Friday, December 12, 2008

Asia after the credit squeeze!

Here again, is another lovely article from the McKinsey Quarterly talking about Asia's furture after the financial crisis. This publication is beginning to have a profound effect on my global view, as much as the Economist and the Wall Street Journal have---in fact, more impact on my vision than does the Wall Street Journal.

They run us through the issues that happened when the crisis came to town. While I won't discuss, in total detail, the merits for a better Asia--some points on the economic side of it however, bear representing.

For a good while when Lehman and Bear Stearns started to fall apart at the onset of this crisis, Asia was seen as a safe haven for stock and bond investors. They were as stable as Europe, but without all of the financial ties Europe had to American finance. Hence, investors, who were not already entrenched in the US financial system, by-passed Europe and went straight to Asia. This was a fair enough reaction and warranted. The Asian financial market was not as sought after because, I feel, it was severely untested and post 1997-98 Asian financial crisis, financial stability in the region coupled with autocratic sovereign type regimes, was not something an investor looking to invest would go to Asia for--besides, tech stocks and automobile related stocks, were a better and more lucrative venture, in any event.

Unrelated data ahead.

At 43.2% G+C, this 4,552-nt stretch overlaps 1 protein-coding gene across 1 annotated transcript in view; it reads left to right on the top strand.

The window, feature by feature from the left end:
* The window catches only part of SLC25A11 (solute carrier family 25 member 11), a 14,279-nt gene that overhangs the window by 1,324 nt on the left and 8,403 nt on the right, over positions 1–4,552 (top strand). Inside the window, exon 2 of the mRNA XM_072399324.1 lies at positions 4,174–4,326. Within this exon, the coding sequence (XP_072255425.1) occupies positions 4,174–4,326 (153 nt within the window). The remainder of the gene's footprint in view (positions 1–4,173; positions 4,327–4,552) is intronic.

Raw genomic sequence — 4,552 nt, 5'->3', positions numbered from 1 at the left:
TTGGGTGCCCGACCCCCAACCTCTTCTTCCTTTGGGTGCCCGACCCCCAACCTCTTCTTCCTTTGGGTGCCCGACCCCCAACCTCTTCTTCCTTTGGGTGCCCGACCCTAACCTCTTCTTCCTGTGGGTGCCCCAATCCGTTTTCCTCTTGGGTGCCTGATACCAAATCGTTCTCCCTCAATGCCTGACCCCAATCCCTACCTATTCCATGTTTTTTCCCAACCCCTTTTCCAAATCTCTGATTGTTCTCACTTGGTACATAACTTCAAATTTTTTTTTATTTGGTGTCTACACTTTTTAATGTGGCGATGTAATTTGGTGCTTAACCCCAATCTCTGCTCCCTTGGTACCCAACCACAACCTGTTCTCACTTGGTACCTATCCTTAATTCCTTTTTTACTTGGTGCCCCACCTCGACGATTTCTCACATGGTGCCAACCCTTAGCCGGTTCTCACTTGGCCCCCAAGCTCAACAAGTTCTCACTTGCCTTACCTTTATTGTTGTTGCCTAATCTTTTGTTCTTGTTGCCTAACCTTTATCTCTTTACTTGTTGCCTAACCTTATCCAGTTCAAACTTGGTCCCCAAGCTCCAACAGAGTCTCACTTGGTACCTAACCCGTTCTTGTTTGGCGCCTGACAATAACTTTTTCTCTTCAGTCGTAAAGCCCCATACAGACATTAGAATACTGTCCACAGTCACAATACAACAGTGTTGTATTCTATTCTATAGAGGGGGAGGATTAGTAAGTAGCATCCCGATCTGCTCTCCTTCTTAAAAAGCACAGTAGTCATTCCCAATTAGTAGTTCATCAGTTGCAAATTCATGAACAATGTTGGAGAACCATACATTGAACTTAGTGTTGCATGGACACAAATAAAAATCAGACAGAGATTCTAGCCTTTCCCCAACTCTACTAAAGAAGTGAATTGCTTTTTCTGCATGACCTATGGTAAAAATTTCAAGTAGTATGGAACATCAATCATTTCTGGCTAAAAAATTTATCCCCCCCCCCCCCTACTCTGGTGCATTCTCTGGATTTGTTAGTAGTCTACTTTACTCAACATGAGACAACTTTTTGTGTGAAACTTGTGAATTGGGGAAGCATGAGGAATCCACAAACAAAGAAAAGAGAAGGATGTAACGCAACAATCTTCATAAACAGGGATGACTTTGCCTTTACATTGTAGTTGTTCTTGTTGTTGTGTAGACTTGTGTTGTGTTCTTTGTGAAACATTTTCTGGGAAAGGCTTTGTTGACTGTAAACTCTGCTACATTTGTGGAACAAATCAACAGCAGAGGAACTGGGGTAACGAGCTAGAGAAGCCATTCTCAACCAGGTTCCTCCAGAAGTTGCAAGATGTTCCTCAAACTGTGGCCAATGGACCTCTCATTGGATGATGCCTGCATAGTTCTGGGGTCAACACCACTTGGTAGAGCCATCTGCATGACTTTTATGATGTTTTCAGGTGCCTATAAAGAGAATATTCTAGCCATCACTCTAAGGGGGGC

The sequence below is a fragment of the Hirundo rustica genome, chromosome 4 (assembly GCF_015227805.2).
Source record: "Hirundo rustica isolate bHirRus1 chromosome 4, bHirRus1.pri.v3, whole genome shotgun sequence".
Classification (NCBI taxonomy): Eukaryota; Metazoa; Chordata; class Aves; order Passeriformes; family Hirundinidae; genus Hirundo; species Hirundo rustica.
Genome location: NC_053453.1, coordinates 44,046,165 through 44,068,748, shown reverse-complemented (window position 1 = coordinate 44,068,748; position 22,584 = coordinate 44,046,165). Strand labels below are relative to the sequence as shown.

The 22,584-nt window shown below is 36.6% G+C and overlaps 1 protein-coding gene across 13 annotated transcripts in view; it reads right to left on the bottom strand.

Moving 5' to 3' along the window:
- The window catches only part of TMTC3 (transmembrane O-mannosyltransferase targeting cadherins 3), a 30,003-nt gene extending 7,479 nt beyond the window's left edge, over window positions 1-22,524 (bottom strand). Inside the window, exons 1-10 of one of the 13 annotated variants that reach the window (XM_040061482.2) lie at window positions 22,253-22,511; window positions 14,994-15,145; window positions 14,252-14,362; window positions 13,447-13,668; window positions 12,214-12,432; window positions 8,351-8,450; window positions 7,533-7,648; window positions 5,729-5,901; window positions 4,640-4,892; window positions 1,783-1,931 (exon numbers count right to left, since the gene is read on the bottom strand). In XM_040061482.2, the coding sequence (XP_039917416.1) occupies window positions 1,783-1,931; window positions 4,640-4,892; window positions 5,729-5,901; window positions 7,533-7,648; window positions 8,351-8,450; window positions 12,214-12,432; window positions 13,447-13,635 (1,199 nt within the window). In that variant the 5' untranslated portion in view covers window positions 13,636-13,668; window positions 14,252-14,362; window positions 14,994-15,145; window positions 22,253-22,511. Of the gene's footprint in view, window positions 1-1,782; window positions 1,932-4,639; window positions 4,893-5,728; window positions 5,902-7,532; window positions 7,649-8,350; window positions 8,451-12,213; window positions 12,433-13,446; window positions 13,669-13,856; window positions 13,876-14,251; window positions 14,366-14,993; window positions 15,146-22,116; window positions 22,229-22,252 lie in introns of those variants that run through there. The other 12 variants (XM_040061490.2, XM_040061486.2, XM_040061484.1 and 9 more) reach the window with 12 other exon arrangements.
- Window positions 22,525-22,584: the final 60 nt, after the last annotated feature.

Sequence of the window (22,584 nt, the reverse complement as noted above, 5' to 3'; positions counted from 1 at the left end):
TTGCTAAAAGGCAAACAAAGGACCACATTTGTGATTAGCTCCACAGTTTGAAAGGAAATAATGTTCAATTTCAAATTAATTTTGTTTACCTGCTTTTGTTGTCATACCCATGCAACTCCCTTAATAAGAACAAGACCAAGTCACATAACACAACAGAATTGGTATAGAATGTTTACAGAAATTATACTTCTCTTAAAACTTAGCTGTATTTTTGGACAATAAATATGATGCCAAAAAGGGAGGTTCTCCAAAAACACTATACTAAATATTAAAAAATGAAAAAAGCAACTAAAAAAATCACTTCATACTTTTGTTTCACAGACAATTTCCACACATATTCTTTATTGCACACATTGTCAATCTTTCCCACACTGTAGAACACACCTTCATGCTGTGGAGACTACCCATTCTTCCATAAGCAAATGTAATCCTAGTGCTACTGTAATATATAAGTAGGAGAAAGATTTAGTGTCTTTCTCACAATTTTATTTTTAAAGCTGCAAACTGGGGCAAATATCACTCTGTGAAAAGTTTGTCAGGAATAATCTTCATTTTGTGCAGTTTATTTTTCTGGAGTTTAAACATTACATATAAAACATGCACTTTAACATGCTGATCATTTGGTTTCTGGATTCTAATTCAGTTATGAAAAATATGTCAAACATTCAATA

However, as the McKinsey article notes, the crisis came to Asia in the form of an extreme downturn in exports to their major consumer base in the West. In fact, reports from the World Bank states that China in particular has had a sharp drop in exports in total.

Just to note, analyst's have warned China on export driven growth. They were left totally exposed to international shock. It is up to the government to do something, while not becoming more protectionist as Thailand and Vietnam have done with this year's rice crisis, turning rice exports inward, hoarding on one end and supplying particular regional partners at a higher price, through cutting export quota's and as a result, raising export prices to others.